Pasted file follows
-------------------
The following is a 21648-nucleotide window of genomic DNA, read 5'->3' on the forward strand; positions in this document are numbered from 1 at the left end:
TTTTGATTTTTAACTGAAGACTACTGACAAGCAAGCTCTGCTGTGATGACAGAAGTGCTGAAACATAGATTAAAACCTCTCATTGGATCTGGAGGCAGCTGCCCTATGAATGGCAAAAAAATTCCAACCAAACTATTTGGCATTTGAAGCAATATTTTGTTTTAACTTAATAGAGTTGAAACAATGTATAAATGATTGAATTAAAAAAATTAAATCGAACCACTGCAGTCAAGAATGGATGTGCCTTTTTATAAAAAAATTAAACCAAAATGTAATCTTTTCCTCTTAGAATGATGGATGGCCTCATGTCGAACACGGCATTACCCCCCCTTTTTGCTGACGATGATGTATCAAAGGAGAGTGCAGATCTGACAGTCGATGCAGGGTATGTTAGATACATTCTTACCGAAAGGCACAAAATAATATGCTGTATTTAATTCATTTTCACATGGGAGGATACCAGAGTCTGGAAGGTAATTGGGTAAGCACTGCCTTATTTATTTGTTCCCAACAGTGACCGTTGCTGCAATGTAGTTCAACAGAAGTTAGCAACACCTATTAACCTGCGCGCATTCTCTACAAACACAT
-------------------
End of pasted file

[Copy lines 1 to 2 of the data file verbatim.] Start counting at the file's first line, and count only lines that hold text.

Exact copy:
The following is a 21648-nucleotide window of genomic DNA, read 5'->3' on the forward strand; positions in this document are numbered from 1 at the left end:
TTTTGATTTTTAACTGAAGACTACTGACAAGCAAGCTCTGCTGTGATGACAGAAGTGCTGAAACATAGATTAAAACCTCTCATTGGATCTGGAGGCAGCTGCCCTATGAATGGCAAAAAAATTCCAACCAAACTATTTGGCATTTGAAGCAATATTTTGTTTTAACTTAATAGAGTTGAAACAATGTATAAATGATTGAATTAAAAAAATTAAATCGAACCACTGCAGTCAAGAATGGATGTGCCTTTTTATAAAAAAATTAAACCAAAATGTAATCTTTTCCTCTTAGAATGATGGATGGCCTCATGTCGAACACGGCATTACCCCCCCTTTTTGCTGACGATGATGTATCAAAGGAGAGTGCAGATCTGACAGTCGATGCAGGGTATGTTAGATACATTCTTACCGAAAGGCACAAAATAATATGCTGTATTTAATTCATTTTCACATGGGAGGATACCAGAGTCTGGAAGGTAATTGGGTAAGCACTGCCTTATTTATTTGTTCCCAACAGTGACCGTTGCTGCAATGTAGTTCAACAGAAGTTAGCAACACCTATTAACCTGCGCGCATTCTCTACAAACACAT